en English
en Englishes Spanishpt Portuguesear Arabicht Haitian Creolezh-TW Chinese (Traditional)


Your Local Online News Source for Over 3 Decades

Former Malden Firefighter Pleads Guilty to Possession and Distribution of Controlled Substances

Print Friendly, PDF & Email

  BOSTON – A former Malden firefighter pleaded guilty on June 23 in federal court in Boston in connection with conspiring to distribute controlled substances including oxycodone, suboxone, Klonopin and Adderall.

  Joshua Eisnor, 43, of North Reading, pleaded guilty to one count of conspiracy to distribute and to possess with intent to distribute controlled substances. U.S. District Court Judge Leo T. Sorokin scheduled sentencing for Oct. 11, 2022. Eisnor was charged on May 26, 2022.

  While working as a firefighter at the Malden Fire Department, Eisnor distributed controlled substances to other members of the Malden Fire Department.

  “As a firefighter, Mr. Eisnor was responsible for the safety and wellbeing of Malden’s residents. His conduct violated this duty by potentially compromising the security and operations of the fire department and putting residents at risk,” said United States Attorney Rachael S. Rollins. “My office has a zero-tolerance policy for public officials who abuse their positions of trust.”

  “Former Malden firefighter Joshua Eisnor admitted today to dealing drugs—while on duty—to his fellow firefighters, putting them, and the community they serve in potential danger,” said Joseph R. Bonavolonta, Special Agent in Charge of the FBI Boston Division. “His actions are an affront to the overwhelming majority of firefighters who go to work substance-free and alcohol-free every day and risk their lives to protect ours.”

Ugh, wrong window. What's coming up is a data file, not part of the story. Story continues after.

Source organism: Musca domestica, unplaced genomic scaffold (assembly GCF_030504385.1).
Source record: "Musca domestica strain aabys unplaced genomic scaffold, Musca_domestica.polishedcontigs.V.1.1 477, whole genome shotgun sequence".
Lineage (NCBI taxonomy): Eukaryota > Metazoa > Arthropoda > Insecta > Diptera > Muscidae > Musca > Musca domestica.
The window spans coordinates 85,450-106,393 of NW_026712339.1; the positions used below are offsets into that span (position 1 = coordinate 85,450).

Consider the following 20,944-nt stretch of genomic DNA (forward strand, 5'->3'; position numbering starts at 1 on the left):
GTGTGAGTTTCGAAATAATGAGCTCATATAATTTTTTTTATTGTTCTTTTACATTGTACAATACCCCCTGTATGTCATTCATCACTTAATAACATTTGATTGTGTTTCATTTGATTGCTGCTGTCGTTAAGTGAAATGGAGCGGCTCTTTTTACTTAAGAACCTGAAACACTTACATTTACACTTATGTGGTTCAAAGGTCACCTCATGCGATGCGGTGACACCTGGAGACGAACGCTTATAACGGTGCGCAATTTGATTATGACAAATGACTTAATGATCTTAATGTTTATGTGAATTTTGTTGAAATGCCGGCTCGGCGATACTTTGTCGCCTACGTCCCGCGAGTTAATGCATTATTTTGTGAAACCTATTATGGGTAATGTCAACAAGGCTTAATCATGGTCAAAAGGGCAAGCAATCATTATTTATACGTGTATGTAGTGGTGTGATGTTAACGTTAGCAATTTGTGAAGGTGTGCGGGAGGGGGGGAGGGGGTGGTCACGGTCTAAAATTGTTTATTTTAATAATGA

“Prescription drugs offered illegally have no guarantees of safety or efficacy and hold the potential to harm those who use them,” Bradley E. Greenburg, Acting Special Agent in Charge of the U.S. Food and Drug Administration, Office of Criminal Investigations, New York Field Office. “We will continue to investigate and bring to justice those who put the health of the public at risk.”

  “The VA Office of Inspector General is committed to investigating those who would abuse VA’s programs and services,” said Christopher F. Algieri, Special Agent in Charge of the U.S. Department of Veterans Affairs Office of Inspector General’s Northeast Field Office. “The VA OIG thanks the U.S. Attorney’s Office and our law enforcement partners for their hard work leading to today’s guilty plea.”

  The charge of conspiracy to distribute and to possess with intent to distribute controlled substances provides for a sentence of up to 20 years in prison, five years of supervised release and a fine of up to a $500,000. Sentences in a criminal case are imposed by a federal district court judge based upon the U.S. Sentencing Guidelines and statutes which govern the determination of a sentence in a criminal case.

Contact Advocate Newspapers